"He's done a great job for us over the year of continuing to improve. He has a beautiful pass set. He's really improved his run-game fundamentals and techniques. He's a guy you can count on."

It's not easy finding a franchise left tackle in the middle rounds like the Packers did in 2013 when they drafted Bakhtiari in the fourth round out of the University of Colorado.

In fact, twenty-two of the NFL's 32 teams currently list a former first- or second-round pick as their starting left tackle on league depth charts. Bakhtiari is the only former fourth-rounder.

Those humble beginnings put a chip on the left tackle's shoulder coming into the NFL and it's something that continues to drive him, even after grabbing the starting left tackle job.

While he filled in admirably on short notice as a rookie, Bakhtiari has developed his body and technique each season he's been in Green Bay to get where he is today.

"I remember when Dave came in – I think soaking wet, he maybe weighed 285 pounds," Bulaga said. "But he's just grown as a football player every year, gotten a ton better every year. You can just see the confidence, and then he put on a lot of strength and weight after his first year and that made him even better against power rushes.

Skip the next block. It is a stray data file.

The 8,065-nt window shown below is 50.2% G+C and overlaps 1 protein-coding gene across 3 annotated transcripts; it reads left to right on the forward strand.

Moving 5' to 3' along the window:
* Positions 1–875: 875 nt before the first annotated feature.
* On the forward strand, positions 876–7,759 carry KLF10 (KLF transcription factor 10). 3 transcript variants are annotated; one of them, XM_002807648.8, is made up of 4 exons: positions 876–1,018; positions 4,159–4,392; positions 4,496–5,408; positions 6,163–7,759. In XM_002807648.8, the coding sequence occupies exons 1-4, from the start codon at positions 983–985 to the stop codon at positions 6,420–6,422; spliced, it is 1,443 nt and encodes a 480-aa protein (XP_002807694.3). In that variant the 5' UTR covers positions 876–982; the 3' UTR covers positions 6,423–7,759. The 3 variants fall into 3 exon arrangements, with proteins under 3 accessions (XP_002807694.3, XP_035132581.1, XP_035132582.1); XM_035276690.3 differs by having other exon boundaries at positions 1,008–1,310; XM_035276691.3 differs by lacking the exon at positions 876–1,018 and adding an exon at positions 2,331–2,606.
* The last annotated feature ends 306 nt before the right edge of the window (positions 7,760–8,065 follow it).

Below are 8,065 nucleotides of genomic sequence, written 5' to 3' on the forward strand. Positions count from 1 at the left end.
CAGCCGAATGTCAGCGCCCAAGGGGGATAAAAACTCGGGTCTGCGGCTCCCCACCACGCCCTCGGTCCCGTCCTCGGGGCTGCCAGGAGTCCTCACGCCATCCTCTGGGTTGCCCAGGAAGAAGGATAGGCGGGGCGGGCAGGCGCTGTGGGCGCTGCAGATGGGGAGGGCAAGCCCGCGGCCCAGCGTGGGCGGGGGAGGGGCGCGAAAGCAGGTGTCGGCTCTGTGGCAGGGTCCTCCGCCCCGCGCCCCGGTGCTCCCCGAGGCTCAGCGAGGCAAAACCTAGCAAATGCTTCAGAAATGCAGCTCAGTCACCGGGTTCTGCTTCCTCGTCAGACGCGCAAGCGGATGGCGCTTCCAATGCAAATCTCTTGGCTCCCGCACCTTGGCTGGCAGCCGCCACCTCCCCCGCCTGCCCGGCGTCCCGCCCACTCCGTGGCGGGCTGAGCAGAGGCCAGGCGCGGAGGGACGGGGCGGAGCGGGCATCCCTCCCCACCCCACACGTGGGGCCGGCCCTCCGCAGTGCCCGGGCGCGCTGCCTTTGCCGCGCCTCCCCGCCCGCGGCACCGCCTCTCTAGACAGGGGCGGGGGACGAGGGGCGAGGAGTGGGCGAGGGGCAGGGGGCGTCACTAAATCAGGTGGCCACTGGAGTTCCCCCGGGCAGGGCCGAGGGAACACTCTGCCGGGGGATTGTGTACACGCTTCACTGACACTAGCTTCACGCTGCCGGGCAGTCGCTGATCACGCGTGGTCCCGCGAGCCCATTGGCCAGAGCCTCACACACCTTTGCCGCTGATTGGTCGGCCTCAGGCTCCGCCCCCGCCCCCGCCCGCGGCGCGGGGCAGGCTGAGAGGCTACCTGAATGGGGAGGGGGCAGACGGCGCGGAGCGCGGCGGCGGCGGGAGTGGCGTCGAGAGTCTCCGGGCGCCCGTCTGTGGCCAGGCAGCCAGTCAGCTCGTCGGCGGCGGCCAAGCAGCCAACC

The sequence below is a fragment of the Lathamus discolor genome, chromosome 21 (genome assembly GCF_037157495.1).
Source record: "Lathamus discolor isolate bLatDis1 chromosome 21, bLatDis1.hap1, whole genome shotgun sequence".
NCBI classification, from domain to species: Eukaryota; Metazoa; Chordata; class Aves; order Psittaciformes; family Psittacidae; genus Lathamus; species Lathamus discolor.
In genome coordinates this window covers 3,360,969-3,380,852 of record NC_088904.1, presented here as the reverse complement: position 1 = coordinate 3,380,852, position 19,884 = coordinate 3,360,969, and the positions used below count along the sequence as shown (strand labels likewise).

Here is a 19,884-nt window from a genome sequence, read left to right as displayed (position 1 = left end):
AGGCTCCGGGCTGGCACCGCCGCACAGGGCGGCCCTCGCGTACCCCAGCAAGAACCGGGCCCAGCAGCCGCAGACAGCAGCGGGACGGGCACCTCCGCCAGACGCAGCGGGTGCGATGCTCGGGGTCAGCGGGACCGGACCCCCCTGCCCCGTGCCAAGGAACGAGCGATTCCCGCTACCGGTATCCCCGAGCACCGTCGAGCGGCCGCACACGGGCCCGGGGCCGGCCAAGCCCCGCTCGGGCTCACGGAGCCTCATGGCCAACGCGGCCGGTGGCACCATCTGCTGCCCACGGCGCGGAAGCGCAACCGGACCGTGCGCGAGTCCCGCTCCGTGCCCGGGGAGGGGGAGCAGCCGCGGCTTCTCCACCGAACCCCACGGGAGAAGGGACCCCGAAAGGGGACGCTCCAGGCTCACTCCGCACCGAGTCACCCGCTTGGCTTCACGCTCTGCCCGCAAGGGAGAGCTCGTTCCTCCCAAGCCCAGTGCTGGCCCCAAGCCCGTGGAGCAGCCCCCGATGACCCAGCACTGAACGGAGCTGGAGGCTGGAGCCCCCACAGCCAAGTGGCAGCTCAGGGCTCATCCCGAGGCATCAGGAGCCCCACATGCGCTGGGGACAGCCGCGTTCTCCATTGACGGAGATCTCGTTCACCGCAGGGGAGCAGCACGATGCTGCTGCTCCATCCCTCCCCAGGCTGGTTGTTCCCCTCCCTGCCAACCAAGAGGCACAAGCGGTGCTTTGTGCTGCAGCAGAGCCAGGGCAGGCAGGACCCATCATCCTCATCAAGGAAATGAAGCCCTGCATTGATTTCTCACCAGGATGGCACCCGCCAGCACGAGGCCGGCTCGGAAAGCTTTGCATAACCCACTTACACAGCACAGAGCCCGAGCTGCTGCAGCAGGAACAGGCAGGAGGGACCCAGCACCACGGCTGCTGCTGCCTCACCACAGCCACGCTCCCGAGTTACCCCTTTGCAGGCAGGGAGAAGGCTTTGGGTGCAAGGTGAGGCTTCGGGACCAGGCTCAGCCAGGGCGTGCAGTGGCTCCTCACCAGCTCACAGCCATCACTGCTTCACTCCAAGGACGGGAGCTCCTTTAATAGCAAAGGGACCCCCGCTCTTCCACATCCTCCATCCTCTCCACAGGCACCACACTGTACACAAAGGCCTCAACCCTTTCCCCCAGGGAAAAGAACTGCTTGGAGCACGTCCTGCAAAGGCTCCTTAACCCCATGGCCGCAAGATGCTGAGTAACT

"Then his second year, he got stronger and still kept his quickness. He's just gotten better and smarter ever year."

Bakhtiari said he felt relief to get a deal done and joked he owes Bulaga dinner after the seventh-year right tackle bought him one after re-signing with the Packers in March 2015.

All kidding aside, Bakhtiari feels a great deal of gratitude to Packers offensive line coach James Campen and a room that stood by the young tackle a little more than three years ago.

"Everybody's happy for Dave," said center JC Tretter, also a fourth-round pick in 2013. "I've been with Dave since the beginning and I've seen how much he's grown and developed. I think his preseason and training camp, and Week 1 have been extremely impressive. He looks phenomenal on film."

Bakhtiari doesn't know what NFL teams missed about him coming out of Colorado in 2013. Frankly, it doesn't matter. The only thing that counts now is the Packers took notice.

Bakhtiari is grateful that relationship has only begun. He enjoys where his hard work has taken him, but realizes his journey is far from over.

"Does it feel good? Hell, yeah. If I take a step away from it, it's unbelievable," Bakhtiari said. "I've been very appreciative of everything I've gotten in life. On that end, I'm so honored and grateful. I love working hard. That's been a trait I learned very young and seeing what happened with my brother (Eric) and his (NFL) career, and the guys I've been fortunate enough to be around.

"I don't know what I had growing up – just my ability to learn vicariously through people and pick up what they did that made them successful and put in my life, but also put my spin on it because I think every person is different at the end of the day."

Whatever it is, it's working for Bakhtiari.